Synthomer Plc, one of the world’s foremost suppliers of aqueous polymers, and its partners have together been awarded £760,826 in funding from the ISCF Faraday Battery Challenge for a project focused on increasing the performance, manufacturability and environmental profile of lithium-ion battery cells. This will be achieved through improved anode and cathode raw materials and electrode formulation.
The project, named Synergy, is focused on developing step changes in the performance and environmental friendliness of lithium-ion batteries to meet the needs of electric vehicles (EVs). It combines the raw material, formulation, electrochemical knowledge and cell manufacture capabilities of Synthomer (including Synthomer’s polymer binder and William Blythe active material development teams), CPI and AMTE Power (formerly AGM Batteries).
Project Synergy will lead to manufacturing and performance improvements in the anode system. It will also focus on methods to improve the safety and environmental profile of cathode systems. The combined improvements are expected to reduce the costs of cell manufacture and help to realise the range and power output needed for the next generation of electric vehicles.
Innovate UK, the UK’s innovation agency and part of UK Research and Innovation, will fund the majority of the £1.1 million project as part of the ISCF Faraday Battery Challenge. The challenge is addressing key targets of automotive battery technology which will allow the UK to realise its commitment to move to full electrification and zero emissions vehicles.
“Despite significant improvements in battery technology, further optimisation of raw materials is needed to achieve the targets of the automotive industry,” says Tom Castle, Market Development Manager at Synthomer. “Synthomer is a global supplier of polymer binders that are used commercially in high performance lithium-ion batteries and we are pleased to bring this expertise to the project. Synergy is another example of us collaborating with active material development teams to maximise the combined value of the active and binder to cell manufacturers and ultimately to consumers.”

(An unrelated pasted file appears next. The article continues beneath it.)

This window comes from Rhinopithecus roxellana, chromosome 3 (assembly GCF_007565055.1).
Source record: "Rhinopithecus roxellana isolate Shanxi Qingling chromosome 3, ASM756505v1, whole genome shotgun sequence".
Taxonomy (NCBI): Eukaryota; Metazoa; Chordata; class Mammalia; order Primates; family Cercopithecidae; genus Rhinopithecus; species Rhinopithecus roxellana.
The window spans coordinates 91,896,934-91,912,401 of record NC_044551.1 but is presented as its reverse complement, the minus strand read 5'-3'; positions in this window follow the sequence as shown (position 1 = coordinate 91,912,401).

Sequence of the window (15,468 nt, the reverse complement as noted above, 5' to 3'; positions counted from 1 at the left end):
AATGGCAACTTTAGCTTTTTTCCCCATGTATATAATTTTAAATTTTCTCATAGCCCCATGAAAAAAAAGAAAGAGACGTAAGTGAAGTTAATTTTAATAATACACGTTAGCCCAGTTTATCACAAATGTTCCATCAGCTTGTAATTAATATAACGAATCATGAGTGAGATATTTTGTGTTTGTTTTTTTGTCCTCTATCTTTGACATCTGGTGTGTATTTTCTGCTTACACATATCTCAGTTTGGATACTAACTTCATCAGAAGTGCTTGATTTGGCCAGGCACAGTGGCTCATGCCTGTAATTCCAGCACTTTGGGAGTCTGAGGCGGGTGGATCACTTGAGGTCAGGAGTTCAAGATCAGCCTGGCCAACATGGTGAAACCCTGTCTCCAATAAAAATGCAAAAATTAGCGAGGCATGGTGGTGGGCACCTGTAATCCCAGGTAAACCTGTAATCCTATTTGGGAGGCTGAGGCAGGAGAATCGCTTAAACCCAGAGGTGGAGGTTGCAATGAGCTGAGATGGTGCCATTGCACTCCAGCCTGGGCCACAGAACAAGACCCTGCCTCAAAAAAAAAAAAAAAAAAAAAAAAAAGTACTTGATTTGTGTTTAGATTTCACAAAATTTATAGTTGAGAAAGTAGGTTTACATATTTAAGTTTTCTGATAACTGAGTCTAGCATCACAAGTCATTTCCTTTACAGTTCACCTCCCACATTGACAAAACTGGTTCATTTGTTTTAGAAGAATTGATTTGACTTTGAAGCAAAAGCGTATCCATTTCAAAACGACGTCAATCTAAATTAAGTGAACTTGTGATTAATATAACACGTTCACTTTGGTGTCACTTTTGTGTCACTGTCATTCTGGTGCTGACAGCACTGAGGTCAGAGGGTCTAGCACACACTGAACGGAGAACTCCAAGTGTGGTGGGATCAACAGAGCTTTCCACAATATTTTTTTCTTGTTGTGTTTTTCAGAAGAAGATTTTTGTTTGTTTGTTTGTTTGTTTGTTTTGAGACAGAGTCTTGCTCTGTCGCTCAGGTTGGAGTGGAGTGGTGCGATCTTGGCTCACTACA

“The challenges of developing next generation batteries are best addressed by collaboration,” says Mike Butler, Business Development Manager at Synthomer subsidiary William Blythe. “William Blythe has a significant R&D focus on developing next generation active materials for new electric vehicles and are active in several consortia. We are pleased to be working with this strong team to further develop the UK supply chain.“
“This project cements AMTE Power’s position at the forefront of cell innovation, and forms an important part of us developing a wider portfolio of industry leading technology and developments,” comments Kevin Brundish, CEO at AMTE Power. “Synthomer, William Blythe and ourselves recognise the significance of building out a robust onshore supply chain, and take pride in collaborating to support an emerging ecosystem of green UK manufacturing.”
“CPI is delighted to be involved in this exciting project to improve the performance and environmental impact of cell technology,” comments Tony Jackson, Director of Formulation at CPI. “The project utilises our expertise and capabilities in developing next-generation battery technology to help deliver UK based innovation into this important sector.”
For the comprehensive press release including notes for editors, please refer to the PDF attachment below.